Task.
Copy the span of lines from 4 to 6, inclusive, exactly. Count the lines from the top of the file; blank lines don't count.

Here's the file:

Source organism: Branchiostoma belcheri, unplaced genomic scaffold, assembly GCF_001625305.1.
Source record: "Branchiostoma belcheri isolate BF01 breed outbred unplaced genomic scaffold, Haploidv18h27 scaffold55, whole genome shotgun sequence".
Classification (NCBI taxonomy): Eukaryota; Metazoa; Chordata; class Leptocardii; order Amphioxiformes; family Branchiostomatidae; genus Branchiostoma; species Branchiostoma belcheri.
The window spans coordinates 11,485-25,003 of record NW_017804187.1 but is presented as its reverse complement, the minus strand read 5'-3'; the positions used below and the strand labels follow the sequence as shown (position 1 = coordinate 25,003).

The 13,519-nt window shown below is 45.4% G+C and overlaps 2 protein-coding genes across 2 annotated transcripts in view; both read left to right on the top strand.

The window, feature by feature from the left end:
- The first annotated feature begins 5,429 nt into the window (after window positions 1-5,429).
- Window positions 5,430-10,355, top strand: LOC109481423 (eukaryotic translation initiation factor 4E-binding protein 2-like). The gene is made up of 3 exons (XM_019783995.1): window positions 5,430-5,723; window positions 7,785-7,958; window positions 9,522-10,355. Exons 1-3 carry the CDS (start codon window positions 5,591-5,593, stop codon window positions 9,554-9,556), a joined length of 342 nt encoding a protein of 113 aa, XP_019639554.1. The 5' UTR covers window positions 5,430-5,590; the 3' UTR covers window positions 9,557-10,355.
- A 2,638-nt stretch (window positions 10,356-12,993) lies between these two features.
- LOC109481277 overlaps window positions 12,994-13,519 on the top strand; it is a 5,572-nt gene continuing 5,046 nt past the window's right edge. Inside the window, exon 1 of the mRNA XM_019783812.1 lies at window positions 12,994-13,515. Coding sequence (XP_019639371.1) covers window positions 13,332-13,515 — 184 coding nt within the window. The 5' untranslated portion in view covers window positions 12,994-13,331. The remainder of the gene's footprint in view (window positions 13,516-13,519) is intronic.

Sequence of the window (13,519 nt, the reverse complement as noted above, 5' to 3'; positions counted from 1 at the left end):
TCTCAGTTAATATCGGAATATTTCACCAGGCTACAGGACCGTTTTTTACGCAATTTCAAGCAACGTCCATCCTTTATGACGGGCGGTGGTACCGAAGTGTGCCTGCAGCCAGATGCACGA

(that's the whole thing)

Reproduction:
The window spans coordinates 11,485-25,003 of record NW_017804187.1 but is presented as its reverse complement, the minus strand read 5'-3'; the positions used below and the strand labels follow the sequence as shown (position 1 = coordinate 25,003).

The 13,519-nt window shown below is 45.4% G+C and overlaps 2 protein-coding genes across 2 annotated transcripts in view; both read left to right on the top strand.

The window, feature by feature from the left end: